One of the most coveted sites in Glasgow now boasts one of its most innovative buildings with completion of a new palliative care centre by the Prince and Princess of Wales hospice.
Hospice Ploughs a New Furrow
Rhona Baillie, CEO of the Prince & Princess of Wales Hospice, discusses in RIBA Journal why Ryder were her chosen architect for the project.
“We didn’t want an architect with healthcare experience. We didn’t want a healthcare environment. We wanted a fantastic listener, a practice that was willing to work hand in hand with us.”
“So that’s how Prince & Princess of Wales Hospice (PPWH) ended up with Ryder Architecture. PPWH had actually started looking for an architect by asking local people, even a group of students at the University of Strathclyde. As it turned out, the same three or four practice names kept coming up, but 10 were invited for interview at the first stage, to meet over a cup of coffee, and were whittled down to five for the second.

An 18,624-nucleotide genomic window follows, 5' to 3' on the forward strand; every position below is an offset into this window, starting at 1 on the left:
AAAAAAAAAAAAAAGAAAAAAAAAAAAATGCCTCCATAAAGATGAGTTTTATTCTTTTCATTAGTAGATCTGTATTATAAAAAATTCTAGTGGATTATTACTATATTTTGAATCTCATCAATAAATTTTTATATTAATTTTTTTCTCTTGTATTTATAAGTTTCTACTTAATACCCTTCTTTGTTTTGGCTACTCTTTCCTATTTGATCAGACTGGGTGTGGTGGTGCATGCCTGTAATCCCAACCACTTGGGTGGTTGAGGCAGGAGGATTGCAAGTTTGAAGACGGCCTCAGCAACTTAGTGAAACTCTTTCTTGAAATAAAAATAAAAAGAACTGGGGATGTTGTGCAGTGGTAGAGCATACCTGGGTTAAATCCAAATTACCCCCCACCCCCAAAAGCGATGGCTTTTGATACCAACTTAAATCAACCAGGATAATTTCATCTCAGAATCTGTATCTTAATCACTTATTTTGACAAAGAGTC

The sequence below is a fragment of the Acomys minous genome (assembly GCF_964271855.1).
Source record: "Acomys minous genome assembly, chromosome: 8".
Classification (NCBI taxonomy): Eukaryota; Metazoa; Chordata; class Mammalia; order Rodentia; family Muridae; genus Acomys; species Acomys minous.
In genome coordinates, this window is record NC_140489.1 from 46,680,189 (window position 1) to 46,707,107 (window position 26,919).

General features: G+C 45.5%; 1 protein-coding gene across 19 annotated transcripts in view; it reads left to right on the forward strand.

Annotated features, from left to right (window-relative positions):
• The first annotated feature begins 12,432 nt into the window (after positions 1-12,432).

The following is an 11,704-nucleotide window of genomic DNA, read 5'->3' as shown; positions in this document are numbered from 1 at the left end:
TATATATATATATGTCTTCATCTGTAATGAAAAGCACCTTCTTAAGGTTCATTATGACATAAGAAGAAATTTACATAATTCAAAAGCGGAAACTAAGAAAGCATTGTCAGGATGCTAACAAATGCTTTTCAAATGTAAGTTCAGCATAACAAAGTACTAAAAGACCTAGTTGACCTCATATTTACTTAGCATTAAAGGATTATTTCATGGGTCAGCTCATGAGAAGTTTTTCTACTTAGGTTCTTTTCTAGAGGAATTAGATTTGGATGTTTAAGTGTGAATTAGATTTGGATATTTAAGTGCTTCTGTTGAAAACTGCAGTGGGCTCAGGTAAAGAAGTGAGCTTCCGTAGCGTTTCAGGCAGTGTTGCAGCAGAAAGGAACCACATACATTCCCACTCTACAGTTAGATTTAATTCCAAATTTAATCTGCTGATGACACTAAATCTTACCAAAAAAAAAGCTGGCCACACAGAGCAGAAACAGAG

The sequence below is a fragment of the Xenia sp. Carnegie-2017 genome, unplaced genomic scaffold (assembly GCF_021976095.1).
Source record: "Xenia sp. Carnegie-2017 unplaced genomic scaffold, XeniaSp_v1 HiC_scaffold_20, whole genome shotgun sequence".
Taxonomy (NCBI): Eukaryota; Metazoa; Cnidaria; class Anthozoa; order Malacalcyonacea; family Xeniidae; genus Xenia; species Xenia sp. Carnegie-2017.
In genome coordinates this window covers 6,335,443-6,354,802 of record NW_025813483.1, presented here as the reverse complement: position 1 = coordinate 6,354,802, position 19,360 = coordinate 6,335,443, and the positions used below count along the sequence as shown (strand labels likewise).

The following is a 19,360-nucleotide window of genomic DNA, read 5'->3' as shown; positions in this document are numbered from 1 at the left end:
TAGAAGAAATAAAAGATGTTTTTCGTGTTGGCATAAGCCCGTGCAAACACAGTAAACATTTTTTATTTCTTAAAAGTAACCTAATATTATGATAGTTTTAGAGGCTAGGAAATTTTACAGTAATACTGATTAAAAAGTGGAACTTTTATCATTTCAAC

“Ryder clinched the project with the suggestion that the hospice should take the Georgian style door of the current premises at Carlton Place on the south bank of the Clyde, to its new location – a green corner of Bellahouston Park. It wasn’t just that Ryder thought the door would provide continuity, but that sliding doors make buildings feel institutional, and the old door would make staff, families and patients feel more at home.”Read more: RIBAJ
The Prince and Princess of Wales Hospice, located in Glasgow's Bellahouston Park, was officially opened by Eva Bolander, Lord Provost of Glasgow, and Lady Clark, chairwoman of Arnold Clark.
Ryder Architecture and NBBJ have collaborated on the design of the newly completed hospital, as part of the High Wood Health consortium for NHS Dumfries and Galloway.